Host a Movie Night Featuring Some of Director Peter Farrelly’s Films

Now that things are starting to get back to normal in the New York area, optimism for entertainment is ripe.  People are approaching the long summer months with far more joy than they did in both 2019 and 2020.  The time has thus arrived for some good old-fashioned fun.

For those who are still reluctant to leave their homes though, they could host a movie night.  As director Peter Farrelly gets ready to start on his new movie, ‘The Greatest Beer Run Ever: A Memoir of Friendship Loyalty and War,’ it’s time to take a look at his previous box office hits.

One of the more popular movies from director Peter Farrelly was produced in 2018.  Garnering a box office domestic gross of $85 million, ‘The Green Book’ was classed as 8.2 (out of 10) from IMDB and a 78% positive feedback from RT Tomatometer.  Featuring Maharshala Ali, Linda Cardellini and Viggo Mortensen, it was recently featured on ‘The 7 Best New Movies to Watch HBO Max in May 2021.’

Another classic from director Peter Farrelly that will certainly be a crowd pleaser is the 1994 movie ‘Dumb and Dumber.’  The movie – which has become somewhat of a household name over the last two+ decades – is often referred to in conversations and has even been the subject of a new book ‘Dumb and Dumber: How Cuomo and de Blasio Ruined New York.’

Whatever movies you choose to show from director Peter Farrelly’s selection, you probably won’t be disappointed.  Just use the opportunity to start hanging out with friends again.

Lights Shining Bright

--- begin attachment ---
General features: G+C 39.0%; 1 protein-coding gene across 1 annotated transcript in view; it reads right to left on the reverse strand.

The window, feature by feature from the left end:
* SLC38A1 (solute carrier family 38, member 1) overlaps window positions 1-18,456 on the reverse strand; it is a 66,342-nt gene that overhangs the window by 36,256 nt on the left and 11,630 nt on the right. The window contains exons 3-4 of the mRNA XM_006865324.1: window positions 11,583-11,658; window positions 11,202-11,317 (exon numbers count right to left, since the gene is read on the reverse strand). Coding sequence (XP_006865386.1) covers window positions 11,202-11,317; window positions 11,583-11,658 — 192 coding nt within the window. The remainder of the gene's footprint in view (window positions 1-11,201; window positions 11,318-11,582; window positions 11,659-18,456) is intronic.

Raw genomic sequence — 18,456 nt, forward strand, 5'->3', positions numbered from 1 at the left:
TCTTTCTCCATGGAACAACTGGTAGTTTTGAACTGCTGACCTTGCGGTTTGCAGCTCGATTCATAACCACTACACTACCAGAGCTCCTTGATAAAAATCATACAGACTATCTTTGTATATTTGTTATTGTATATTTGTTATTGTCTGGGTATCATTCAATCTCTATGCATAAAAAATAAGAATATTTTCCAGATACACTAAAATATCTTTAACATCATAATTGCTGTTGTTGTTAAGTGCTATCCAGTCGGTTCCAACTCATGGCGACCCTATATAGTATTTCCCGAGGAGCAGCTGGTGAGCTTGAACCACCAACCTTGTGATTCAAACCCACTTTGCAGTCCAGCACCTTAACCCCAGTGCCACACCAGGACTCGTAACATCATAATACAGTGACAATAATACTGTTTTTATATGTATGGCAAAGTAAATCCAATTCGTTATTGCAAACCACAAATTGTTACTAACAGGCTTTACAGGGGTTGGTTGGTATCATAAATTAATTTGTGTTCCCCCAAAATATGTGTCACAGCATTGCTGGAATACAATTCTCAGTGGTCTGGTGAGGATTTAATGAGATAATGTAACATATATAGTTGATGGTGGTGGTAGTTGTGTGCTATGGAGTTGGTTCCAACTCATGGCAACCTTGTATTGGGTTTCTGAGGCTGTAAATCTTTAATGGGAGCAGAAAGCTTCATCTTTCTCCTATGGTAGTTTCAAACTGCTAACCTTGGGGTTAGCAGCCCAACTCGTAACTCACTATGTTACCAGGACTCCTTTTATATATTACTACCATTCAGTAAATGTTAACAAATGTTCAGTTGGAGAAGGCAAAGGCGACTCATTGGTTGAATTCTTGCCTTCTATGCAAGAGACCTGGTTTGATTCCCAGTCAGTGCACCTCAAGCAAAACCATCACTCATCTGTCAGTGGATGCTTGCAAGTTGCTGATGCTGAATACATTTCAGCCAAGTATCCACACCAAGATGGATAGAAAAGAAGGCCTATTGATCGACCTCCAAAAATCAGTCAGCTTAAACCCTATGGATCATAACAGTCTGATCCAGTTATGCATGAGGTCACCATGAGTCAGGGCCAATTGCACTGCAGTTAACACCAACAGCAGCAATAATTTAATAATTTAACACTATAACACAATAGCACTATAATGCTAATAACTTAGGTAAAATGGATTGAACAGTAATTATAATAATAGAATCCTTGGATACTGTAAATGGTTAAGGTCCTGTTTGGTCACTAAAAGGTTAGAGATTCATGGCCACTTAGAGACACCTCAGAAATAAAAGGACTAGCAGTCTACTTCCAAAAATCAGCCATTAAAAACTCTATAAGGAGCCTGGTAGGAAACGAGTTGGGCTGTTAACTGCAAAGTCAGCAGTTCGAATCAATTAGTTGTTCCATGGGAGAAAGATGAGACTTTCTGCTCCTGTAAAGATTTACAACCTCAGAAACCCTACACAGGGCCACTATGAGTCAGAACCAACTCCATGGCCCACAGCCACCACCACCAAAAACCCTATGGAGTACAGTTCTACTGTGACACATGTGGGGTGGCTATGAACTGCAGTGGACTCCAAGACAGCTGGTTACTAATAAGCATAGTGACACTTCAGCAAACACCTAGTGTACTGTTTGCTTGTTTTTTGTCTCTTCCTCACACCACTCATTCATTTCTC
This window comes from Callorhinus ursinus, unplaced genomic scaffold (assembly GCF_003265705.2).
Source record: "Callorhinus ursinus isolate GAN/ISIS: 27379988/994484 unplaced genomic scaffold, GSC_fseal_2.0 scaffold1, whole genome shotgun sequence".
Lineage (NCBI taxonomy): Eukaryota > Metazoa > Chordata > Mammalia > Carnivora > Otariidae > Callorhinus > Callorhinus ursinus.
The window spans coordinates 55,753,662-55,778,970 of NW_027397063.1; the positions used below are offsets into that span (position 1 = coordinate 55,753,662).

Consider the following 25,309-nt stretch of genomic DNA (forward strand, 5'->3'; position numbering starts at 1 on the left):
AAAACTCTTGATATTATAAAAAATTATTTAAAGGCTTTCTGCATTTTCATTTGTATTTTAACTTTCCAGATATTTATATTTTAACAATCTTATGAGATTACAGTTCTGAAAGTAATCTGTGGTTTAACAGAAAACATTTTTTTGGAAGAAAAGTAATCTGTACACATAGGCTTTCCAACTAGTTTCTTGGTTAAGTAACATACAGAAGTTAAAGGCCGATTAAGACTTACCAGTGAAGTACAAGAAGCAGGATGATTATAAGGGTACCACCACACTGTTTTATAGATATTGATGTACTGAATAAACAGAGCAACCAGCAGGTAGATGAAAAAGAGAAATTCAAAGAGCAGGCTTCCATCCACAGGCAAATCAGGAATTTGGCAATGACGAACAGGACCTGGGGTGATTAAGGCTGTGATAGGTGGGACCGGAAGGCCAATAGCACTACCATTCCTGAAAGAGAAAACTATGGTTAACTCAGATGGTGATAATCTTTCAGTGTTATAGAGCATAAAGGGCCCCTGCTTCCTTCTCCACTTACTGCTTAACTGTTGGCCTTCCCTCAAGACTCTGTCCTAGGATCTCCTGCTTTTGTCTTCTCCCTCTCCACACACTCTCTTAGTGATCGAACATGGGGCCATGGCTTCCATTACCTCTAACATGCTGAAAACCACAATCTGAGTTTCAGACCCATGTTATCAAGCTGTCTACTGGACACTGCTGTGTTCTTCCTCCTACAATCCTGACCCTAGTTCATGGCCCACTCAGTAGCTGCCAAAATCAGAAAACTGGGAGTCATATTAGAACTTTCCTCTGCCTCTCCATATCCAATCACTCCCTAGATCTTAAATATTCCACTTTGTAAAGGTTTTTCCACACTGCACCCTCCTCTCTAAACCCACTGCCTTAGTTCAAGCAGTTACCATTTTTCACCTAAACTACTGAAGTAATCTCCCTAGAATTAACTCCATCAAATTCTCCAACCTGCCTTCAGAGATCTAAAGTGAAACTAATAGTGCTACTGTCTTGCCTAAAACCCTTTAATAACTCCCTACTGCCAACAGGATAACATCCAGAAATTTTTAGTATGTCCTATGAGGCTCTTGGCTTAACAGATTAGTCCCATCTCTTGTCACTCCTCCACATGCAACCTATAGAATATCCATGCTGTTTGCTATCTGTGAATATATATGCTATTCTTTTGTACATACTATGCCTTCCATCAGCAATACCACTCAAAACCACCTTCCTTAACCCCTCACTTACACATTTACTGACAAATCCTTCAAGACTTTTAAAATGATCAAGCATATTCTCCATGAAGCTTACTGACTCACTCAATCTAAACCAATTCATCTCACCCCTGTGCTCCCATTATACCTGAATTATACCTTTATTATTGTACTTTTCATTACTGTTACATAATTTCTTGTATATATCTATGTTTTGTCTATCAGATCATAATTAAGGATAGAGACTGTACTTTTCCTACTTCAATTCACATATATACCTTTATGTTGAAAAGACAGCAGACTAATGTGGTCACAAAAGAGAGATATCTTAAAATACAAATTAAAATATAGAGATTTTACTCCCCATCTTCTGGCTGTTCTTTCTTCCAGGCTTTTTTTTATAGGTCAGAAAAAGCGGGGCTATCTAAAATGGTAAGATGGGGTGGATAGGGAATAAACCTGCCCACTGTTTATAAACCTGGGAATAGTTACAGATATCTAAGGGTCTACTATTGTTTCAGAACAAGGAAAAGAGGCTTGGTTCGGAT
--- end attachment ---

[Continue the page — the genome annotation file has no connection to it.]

Let There Be Neon – a store opened back on 451 West Broadway in 1990 owned by Jeff Friedman – makes quite a few things shine bright. Originally opened by Rudy Stern, a painter, docu-filmmaker and artist in 1972, two years later it was recognized as “the first ever gallery dedicated to neon,” and was the first to install a neon environment for a disco. Its history tells much more of a tale, but today it offers works of art via animation, graphic design, pieces for residential areas, film, TV and other media and more.

What is the beauty and excitement behind this?  Friedman believes that:

“Neon is red when it’s lit, the pure color of neon. But we also use argon, which is blue, and by combining the different gases with different glass colors or phosphorus inside the tube, that’s how we get all the different colors.”

During the height of the coronavirus pandemic, “Let There Be Neon” was still shining bright, at least in all its neon glory, was store after store was shuttered following stay at home orders.

Now that things are somewhat getting back to normal, the SoHo region is boasting its offerings.  From galleries to architecture, boutique and unique stores, this move is being bolstered by a rezoning proposal put forward by Bill de Blasio, NYC Mayor.  If accepted, this would add a substantial amount of apartments to the area – 3,200 – 800 of which would be priced lower than the market rate.

While this would indeed help tackle the homeless crisis, the question has to be asked as to what it would do the city’s culture?  Plus there is the environmental concern.  Nonetheless, Will Thomas who sits on the Open New York board believes it would actually create an “historic opportunity, claiming:

“This would really change the unspoken rules around development in New York City. Breaking down the exclusionary barriers of SoHo is a matter of racial justice, is a matter of housing justice, and especially right now during a pandemic, affordable housing is more needed than ever.”

Whatever transpires and however it impacts the environment and the region’s culture,  ‘Let There Be Neon’ shined bright it will continue to illuminate its environs.